Cliodynamics: can we use history to forecast the future?

Researchers have created Seshat database to systematically gather and analyse information from our past

Sculpture at the Red Chapel in Luxor showing Ancient Egyptian female pharaoh Hatshepsut and goddess Seshat
(Image credit: Wikimedia Commons)

Could gathering data from the past help us prevent a future disaster? An evolutionary anthropologist at the University of Connecticut has dedicated his career to answering this question.

Professor Peter Turchin founded a new field of academic study called cliodynamics in 2003, and then set up a research consortium eight years later to build a huge historical database called Seshat in a bid to uncover major patterns in world history.

Here is what you need to know.

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What is cliodynamics?

Adherents of cliodynamics treat history scientifically, studying human societies in the same way as they would complex biological systems.

“Theories are constructed and based on general principles and tested empirically with comprehensive databases. In short, we use the standard scientific method that worked so well in physics, biology and many social sciences,” writes Turchin in an article on The Conversation.

Some of the groundwork for cliodynamics comes from “structural-demographic theory”, first proposed by US sociologist Jack Goldstone, who explored the underlying causes of political instability and how societies go through long-term cycles of peace and unrest.

Turchin says: “It is important to stress the limitations of this approach. The theory does not predict when and how actual violence will break out, only structural conditions that make such an outcome likely.”

For example, in 2010, after looking at the digitised history of US political violence dating back to 1780, Turchin publicly claimed that social indicators such as wealth inequality and public debt suggested that Western nations were approaching a period of upheaval that would peak around 2020.

To some, this “now seems remarkably prescient”, says The Guardian, which notes that the Fund for Peace think-tank’s Fragile States Index shows a worsening trend toward instability in both the US and the UK.

The newspaper says that the events of next year will test Turchin’s theory in what may be a “taste of things to come: a world in which scholars generate the equivalent of extreme weather warnings for the social and political conditions of the future”.

Turchin’s work has been aided by the great advances in technology in recent decades and the ability to develop large datasets more cheaply and easily. Experts who might have previously worked in silos are able to pool together information and draw findings from the “big data”.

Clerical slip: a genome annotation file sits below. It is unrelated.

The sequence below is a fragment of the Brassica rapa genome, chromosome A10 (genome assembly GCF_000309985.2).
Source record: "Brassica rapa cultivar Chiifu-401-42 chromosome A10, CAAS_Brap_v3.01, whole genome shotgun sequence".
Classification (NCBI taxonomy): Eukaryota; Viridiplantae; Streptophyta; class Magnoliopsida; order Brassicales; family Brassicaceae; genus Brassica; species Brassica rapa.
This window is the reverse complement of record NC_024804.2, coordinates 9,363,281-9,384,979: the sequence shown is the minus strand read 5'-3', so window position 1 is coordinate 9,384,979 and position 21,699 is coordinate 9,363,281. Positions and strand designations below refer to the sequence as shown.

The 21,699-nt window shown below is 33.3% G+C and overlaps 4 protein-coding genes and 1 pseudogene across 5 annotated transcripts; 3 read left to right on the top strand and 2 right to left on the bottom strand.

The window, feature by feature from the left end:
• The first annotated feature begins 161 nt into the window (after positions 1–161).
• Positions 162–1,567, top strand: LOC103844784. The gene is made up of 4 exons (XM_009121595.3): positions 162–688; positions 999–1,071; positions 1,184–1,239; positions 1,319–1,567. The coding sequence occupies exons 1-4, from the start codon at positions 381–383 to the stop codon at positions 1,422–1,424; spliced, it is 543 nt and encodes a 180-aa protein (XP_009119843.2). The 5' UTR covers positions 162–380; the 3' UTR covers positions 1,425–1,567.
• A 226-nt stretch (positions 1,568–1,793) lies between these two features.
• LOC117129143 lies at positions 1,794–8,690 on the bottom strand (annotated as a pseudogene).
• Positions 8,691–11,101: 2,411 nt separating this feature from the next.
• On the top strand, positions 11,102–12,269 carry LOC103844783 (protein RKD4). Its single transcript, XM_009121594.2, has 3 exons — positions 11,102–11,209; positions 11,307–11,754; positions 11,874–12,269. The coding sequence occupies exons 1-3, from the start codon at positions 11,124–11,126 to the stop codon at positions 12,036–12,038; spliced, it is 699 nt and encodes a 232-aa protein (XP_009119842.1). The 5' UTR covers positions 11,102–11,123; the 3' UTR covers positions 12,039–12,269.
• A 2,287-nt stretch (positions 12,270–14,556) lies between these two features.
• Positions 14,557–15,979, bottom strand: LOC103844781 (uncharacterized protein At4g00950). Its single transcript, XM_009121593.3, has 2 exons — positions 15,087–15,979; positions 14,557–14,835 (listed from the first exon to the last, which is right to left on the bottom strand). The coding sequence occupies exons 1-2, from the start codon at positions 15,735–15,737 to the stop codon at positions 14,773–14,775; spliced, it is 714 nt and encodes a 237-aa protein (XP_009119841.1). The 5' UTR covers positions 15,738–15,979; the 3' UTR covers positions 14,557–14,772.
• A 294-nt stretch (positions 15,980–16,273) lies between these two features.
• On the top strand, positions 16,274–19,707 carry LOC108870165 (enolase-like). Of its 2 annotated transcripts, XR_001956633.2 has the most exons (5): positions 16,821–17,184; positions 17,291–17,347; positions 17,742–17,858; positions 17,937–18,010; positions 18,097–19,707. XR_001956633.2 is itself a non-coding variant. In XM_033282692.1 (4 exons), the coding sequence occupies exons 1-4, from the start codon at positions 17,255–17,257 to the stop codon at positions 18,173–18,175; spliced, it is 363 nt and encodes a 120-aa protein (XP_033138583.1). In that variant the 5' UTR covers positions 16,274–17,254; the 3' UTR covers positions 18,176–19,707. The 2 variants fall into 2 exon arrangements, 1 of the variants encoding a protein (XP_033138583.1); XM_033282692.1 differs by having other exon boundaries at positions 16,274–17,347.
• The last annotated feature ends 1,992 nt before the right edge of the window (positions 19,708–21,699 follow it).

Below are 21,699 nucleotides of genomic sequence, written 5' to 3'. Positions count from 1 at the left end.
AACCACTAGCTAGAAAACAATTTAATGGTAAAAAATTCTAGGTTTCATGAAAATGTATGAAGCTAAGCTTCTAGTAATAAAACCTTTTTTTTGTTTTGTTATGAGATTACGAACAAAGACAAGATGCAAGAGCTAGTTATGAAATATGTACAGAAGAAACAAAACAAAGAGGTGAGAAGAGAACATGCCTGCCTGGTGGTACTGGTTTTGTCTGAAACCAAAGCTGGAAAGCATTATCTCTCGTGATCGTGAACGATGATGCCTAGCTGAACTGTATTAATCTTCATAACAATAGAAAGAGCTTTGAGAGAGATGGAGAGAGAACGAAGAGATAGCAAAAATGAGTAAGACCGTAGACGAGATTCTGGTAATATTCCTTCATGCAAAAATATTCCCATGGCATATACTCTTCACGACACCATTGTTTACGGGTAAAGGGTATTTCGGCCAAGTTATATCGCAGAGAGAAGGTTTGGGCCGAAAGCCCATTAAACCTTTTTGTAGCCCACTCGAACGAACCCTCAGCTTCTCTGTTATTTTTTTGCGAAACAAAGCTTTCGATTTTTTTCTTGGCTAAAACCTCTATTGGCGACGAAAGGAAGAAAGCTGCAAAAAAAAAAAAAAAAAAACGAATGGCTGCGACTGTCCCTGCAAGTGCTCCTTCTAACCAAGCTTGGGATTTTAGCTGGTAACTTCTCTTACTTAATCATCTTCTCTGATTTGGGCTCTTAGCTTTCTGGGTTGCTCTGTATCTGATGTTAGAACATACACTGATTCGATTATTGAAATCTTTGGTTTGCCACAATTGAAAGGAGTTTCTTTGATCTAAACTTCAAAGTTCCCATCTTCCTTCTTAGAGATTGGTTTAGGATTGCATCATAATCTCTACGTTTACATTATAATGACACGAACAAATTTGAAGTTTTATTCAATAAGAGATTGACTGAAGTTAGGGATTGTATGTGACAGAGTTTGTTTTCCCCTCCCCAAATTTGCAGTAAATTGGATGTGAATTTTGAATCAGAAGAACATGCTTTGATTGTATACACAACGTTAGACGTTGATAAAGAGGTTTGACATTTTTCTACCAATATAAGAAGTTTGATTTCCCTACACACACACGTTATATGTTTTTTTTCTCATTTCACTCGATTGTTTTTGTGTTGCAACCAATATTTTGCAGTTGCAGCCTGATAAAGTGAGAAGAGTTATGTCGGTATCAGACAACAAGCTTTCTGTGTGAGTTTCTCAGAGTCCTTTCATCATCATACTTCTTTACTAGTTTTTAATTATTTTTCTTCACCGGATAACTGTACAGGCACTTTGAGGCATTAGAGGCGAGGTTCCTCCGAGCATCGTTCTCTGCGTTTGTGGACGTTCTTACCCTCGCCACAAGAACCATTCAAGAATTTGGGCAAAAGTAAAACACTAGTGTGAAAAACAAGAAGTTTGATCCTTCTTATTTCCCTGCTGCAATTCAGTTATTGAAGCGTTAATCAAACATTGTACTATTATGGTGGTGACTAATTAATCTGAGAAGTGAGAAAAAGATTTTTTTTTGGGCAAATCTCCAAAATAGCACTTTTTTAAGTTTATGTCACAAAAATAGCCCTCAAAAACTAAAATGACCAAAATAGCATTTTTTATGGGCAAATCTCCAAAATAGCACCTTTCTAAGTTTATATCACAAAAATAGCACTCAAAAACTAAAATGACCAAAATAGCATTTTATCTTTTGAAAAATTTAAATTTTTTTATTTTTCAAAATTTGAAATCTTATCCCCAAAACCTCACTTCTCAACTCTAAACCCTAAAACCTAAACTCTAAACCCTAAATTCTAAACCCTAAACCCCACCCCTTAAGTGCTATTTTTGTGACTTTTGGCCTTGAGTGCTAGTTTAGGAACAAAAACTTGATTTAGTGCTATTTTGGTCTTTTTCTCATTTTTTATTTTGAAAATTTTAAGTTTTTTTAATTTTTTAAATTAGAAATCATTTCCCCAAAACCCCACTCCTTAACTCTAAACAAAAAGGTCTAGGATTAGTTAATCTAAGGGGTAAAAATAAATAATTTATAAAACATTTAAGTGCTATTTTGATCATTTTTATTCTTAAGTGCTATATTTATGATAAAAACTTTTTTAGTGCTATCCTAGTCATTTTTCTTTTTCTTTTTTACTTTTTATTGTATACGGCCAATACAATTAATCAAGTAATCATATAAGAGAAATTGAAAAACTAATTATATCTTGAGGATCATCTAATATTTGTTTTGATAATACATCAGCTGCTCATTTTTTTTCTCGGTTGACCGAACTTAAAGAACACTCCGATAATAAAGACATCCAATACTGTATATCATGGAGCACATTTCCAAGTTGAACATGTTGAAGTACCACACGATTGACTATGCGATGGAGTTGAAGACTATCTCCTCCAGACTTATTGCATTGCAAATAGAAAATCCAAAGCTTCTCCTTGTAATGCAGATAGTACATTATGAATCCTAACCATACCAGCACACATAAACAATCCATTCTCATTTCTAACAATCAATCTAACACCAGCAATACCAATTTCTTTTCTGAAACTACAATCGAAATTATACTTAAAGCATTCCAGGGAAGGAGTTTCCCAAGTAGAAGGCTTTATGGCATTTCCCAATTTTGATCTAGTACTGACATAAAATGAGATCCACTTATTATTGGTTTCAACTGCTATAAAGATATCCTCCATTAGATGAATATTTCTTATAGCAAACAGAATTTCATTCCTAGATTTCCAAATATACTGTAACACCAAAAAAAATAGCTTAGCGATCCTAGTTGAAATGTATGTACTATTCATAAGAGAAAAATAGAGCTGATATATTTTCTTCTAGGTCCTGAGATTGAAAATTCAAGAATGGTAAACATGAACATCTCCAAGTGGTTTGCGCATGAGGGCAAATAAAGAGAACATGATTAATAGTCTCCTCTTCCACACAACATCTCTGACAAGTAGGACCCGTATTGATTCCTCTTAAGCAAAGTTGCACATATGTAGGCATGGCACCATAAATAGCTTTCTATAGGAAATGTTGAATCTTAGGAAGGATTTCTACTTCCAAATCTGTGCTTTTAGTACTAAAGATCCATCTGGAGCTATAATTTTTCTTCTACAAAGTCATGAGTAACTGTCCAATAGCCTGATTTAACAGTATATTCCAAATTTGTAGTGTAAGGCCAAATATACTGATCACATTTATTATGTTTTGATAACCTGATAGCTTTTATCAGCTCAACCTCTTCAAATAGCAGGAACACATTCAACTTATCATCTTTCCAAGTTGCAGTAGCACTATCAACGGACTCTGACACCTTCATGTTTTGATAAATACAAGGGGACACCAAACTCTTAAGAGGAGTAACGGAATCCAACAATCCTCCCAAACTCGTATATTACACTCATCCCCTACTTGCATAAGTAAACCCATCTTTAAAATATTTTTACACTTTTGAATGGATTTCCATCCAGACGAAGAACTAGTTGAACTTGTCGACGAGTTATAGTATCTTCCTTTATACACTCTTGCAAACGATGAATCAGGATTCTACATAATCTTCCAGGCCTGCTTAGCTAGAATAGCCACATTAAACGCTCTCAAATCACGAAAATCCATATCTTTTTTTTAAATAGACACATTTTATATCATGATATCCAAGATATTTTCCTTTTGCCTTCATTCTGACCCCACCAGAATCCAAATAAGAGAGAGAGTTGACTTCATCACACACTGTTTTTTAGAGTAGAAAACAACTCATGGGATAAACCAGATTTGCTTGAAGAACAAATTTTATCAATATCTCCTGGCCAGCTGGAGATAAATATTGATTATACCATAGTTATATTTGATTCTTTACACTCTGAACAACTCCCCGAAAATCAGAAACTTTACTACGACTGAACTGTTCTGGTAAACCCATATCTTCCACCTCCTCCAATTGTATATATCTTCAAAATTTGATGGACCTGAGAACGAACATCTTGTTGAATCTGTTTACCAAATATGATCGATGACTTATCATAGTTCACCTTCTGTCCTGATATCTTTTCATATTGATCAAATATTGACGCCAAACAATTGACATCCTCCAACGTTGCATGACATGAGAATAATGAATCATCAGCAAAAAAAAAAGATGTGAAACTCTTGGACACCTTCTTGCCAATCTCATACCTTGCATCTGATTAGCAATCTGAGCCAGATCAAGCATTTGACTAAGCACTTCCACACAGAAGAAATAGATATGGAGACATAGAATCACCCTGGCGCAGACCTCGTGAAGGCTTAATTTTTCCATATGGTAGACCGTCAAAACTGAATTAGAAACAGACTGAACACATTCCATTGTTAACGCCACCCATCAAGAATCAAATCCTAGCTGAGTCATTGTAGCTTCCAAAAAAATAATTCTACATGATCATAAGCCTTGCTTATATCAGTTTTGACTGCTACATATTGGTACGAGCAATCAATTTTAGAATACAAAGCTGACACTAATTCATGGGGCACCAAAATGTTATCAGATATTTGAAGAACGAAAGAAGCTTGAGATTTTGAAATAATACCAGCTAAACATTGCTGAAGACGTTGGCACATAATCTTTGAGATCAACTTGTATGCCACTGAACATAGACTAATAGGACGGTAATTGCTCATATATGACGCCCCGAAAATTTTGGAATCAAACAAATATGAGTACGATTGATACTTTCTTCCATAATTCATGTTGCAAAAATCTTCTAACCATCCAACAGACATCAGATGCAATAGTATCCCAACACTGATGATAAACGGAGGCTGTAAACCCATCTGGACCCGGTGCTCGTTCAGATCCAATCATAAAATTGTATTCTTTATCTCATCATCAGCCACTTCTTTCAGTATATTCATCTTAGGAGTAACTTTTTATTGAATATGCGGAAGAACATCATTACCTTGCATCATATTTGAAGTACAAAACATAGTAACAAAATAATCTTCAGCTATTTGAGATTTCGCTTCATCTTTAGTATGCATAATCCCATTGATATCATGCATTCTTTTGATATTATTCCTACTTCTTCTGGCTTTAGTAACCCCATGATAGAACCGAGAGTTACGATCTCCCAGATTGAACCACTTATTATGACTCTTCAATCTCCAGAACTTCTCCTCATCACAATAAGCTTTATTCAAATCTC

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And the reaction?

Many critics believe that lessons can only be drawn from the past in a limited way, and some even fear that a mathematical approach to history will take us backwards to the approach of many 19th century historians who were inspired by social Darwinism.

Timur Kuran, an economist and political scientist at Duke University, insists “we cannot produce laws” from the past.

“There is a visceral feeling, not only among historians but also among many ordinary people, that humans cannot be reduced to data points and equations,” says The Guardian.

How does Seshat work?

Named after the Ancient Egyptian goddess of wisdom, knowledge and writing, Seshat is essentially an electronic encyclopedia being built by historians, scientists, archeologists and other experts that covers 10,000 years of history.

The aim is to catalogue the disparate information held within separate publications, artefacts and the minds of specialists across the world onto one platform with a defined way of coding it all.

The data relates to hundreds of variables such as warfare, ritual, religion, institution and resources in societies across the globe, enabling Turchin and his team to carry out systematic statistical analysis and test theories about the evolution of societies and human existence in general.

Seshat is designed to accommodate disagreements between historians and to support “a much more rigorous, comprehensive and quantitative methodology than has been available to historians up until now”, according to its creators.

“In the future, Turchin believes, historical theories will be tested against large databases, and the ones that do not fit – many of them long cherished – will be discarded,” says The Guardian. “Our understanding of the past will converge on something approaching an objective truth.”

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